What about if you’re looking for a goal scorer? Let’s say this year you have the 5th overall pick. The expected goals for a Midfielder/Forward for 5th overall is about 16. For 13th overall it is 10.3 and for 25th overall it is 5.6, yielding a total of around 16 also.

This could be applied to trades of draft picks for current players, all other factors not included. With the 15th overall pick you would expect 5,123 minutes. So if you think the current player you are trading your 15th overall pick for is worth about that, you should be willing to make the trade.

There are a bunch more ways to break these types of trades down. Instead of going through more examples like above, I’m just going to post the results from the LOESS models for both minutes and goals by pick number below. Feel free to download and play around with the data.

Minutes model Goals Model**CONCLUSION**

With all this analysis in mind, I think its important to go back to a point I made at the beginning of this post. Nowhere here am I trying to make predictions about specific players. Instead, this is just an overall look at how draft picks have fared. Going back to my original example, if you think Khiry Shelton is going to break MLS scoring records, whether it be because he’ll fit into your system well, or you’re smarter than everyone else, or he’ll play well in NYC, or whatever else, then you should overvalue him compared to how my model predicts he will perform based on his draft pick. That being said, I hope this post at least serves as a solid starting point, or at least comes into the discussion, when valuing draft picks. The model is simplistic, but it provides good context around the expected value of draft picks.

]]>If you want to see how I created the models, check out this post.

And if you haven’t seen the Economist blog post from a couple weeks back comparing Messi to Ronaldo using the data, read it here

A lot of people have reached out to me asking for the data or have been trying to manually gather it from the applet. If you’re interested in using the data then just reach out to me at soccerstatistically@gmail.com and I’d be happy to send all the raw data to you, provided you reference this blog when you use it.

Finally, now that the calculator is fixed I can focus on some other work I’ve been doing. I’ve admittedly been absent from posting here for a while. I have a few posts I’ve been working on recently, so expect some new stuff coming soon...

]]>To see how various (FIFA defined) continents have done compared to past World Cup results, I used past World Cup data collected from 11v11.com. I looked at the past World Cup results (here is an example from the United States’ page http://www.11v11.com/teams/usa/tab/stats/comp/978). These results include all World Cup and World Cup qualifying games, which is what I limited my analysis to. World Cup qualifying games are a little different than World Cup games, but considering these are almost always between countries that are in the same continent, I think its OK because I drop intra-continent games anyways. What defines a continent is pretty hazy, so I just stuck with FIFA’s definitions. This means that Australia is actually a part of Asia, and some other anomalies. This division of the world is the best way to stay consistent, though. The continents I ended up using were Africa, Asia, CONCACAF, Europe, Oceania and South America.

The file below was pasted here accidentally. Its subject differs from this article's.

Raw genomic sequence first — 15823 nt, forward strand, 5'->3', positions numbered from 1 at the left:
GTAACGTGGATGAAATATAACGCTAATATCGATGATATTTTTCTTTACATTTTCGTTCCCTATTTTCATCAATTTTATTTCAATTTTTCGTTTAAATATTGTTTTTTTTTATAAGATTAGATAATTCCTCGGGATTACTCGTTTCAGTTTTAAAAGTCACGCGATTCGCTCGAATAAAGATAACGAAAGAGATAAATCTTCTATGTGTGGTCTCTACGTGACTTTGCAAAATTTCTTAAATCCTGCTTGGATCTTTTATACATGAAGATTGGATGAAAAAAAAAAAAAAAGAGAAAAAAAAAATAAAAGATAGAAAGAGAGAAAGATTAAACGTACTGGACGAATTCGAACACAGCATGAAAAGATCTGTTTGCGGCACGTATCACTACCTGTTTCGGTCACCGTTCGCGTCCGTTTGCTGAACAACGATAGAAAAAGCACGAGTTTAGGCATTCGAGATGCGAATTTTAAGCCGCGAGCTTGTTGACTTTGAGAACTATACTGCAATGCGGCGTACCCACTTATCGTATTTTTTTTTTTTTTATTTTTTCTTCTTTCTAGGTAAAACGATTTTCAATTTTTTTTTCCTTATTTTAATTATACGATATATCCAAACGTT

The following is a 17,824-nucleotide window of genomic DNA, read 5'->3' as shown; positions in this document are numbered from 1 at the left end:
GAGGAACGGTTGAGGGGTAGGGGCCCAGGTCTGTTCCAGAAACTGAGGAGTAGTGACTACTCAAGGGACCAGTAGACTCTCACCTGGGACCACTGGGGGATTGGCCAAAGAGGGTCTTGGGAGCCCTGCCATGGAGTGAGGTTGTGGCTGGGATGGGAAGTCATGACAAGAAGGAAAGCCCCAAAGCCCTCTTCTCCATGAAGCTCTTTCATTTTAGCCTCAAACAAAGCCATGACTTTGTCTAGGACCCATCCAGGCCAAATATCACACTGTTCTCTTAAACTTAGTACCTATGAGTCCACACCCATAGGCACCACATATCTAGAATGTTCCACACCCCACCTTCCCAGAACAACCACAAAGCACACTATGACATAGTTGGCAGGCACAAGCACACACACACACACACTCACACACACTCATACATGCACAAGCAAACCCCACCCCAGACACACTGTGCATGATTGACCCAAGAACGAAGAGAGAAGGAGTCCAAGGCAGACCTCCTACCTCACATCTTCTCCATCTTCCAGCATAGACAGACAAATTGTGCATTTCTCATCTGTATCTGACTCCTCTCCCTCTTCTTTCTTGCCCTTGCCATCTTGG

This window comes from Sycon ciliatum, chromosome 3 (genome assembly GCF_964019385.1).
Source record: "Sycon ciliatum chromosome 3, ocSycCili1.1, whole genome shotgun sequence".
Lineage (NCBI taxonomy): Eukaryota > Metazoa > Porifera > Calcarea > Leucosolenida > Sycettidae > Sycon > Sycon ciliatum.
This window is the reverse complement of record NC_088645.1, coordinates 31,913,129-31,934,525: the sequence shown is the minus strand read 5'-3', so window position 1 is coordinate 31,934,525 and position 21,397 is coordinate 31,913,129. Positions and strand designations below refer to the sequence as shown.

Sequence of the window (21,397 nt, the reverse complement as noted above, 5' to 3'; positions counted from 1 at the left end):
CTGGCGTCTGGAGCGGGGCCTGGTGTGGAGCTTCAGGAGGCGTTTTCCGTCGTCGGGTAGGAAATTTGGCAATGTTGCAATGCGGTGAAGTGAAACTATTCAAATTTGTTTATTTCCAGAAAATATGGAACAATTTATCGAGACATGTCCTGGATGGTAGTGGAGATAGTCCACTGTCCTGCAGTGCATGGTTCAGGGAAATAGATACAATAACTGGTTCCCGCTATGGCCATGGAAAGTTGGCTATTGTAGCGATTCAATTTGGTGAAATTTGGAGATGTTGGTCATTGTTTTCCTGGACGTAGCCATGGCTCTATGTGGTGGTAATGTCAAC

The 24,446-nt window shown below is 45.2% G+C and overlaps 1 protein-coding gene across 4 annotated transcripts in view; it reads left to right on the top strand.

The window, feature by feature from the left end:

If you want to look at the code I wrote to do the analysis (the data scraping, the actual analysis, and the visualization) head over to here https://github.com/fordb/wc-continent-headtohead

There’s nothing too crazy going on in the analysis, just a lot of graphs to look at.

Each one shows how each individual continent has historically fared against every other continent. I focused on just GA per game and GF per game because this can be compared no matter how many games have occurred between each continent. GA and GF are also a little more representative than wins, losses and draws. Nate Silver preferred GF/GA for this reason when he created his Soccer Power Index.

From these, it’s clear that Europe and Brazil have historically dominated. Oceania is a little bit of an outlier just because of how few countries from there qualify for the World Cup. It seems like Oceania teams have dominated CONCACAF teams in what limited games have occurred between them. We probably can’t infer much from the small sample size, though.

CONCACAF teams have historically scored just under 1.5 goals per game against European teams, and closer to 1.4 goals per game against South American teams. This compared to giving up 2 and just over 2 goals per game, respectively.

How does this compare to this year’s World Cup? To compare I made another set of graphs, this time comparing each continent’s historical GF per game/GA per game vs. their GF per game/GA per game in this World Cup.

CONCACAF countries did not actually score that much more compared to the past. They fared a little better against African and South American countries, but were about level with their past results against European countries. However, their GA per game dropped significantly this World Cup. The CONCACAF’s (relative) success this World Cup came from better defense. This isn't that surprising, especially with Costa Rica.